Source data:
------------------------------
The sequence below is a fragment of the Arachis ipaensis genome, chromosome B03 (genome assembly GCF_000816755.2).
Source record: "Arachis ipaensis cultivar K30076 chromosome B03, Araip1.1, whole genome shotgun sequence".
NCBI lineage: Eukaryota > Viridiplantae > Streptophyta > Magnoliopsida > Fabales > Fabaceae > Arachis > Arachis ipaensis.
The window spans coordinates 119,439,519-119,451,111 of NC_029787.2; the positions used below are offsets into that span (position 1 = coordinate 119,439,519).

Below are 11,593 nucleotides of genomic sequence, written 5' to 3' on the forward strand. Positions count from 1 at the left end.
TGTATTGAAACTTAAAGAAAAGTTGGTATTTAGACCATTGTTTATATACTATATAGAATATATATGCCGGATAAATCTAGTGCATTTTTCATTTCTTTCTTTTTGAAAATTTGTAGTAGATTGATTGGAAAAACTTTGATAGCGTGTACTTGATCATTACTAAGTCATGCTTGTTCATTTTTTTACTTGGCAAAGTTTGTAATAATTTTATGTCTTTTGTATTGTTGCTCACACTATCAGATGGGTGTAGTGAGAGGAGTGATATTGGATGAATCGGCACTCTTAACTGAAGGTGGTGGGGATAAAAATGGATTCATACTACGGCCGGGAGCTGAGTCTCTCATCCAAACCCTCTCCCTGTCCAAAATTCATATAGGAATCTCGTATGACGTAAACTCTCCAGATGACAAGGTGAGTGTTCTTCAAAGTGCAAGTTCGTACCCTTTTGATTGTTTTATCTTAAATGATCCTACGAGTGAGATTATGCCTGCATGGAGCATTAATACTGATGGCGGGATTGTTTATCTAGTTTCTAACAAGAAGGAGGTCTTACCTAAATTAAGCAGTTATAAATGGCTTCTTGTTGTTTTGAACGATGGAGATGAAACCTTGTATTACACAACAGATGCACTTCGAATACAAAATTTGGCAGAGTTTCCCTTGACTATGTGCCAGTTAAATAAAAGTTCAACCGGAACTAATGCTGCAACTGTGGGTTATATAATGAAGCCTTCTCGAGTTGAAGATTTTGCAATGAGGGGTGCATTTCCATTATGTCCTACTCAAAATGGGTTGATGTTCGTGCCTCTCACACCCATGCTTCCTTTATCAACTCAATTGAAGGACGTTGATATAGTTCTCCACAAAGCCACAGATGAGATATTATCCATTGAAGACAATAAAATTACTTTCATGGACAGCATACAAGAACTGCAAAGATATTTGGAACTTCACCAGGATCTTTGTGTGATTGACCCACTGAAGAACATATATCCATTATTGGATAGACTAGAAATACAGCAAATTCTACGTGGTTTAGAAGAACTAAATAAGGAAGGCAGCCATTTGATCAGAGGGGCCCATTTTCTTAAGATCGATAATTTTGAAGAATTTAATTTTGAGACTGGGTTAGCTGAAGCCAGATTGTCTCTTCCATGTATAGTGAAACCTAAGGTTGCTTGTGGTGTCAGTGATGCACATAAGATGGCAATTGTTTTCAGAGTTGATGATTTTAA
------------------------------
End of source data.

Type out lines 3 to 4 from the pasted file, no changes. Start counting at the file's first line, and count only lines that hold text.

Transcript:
NCBI lineage: Eukaryota > Viridiplantae > Streptophyta > Magnoliopsida > Fabales > Fabaceae > Arachis > Arachis ipaensis.
The window spans coordinates 119,439,519-119,451,111 of NC_029787.2; the positions used below are offsets into that span (position 1 = coordinate 119,439,519).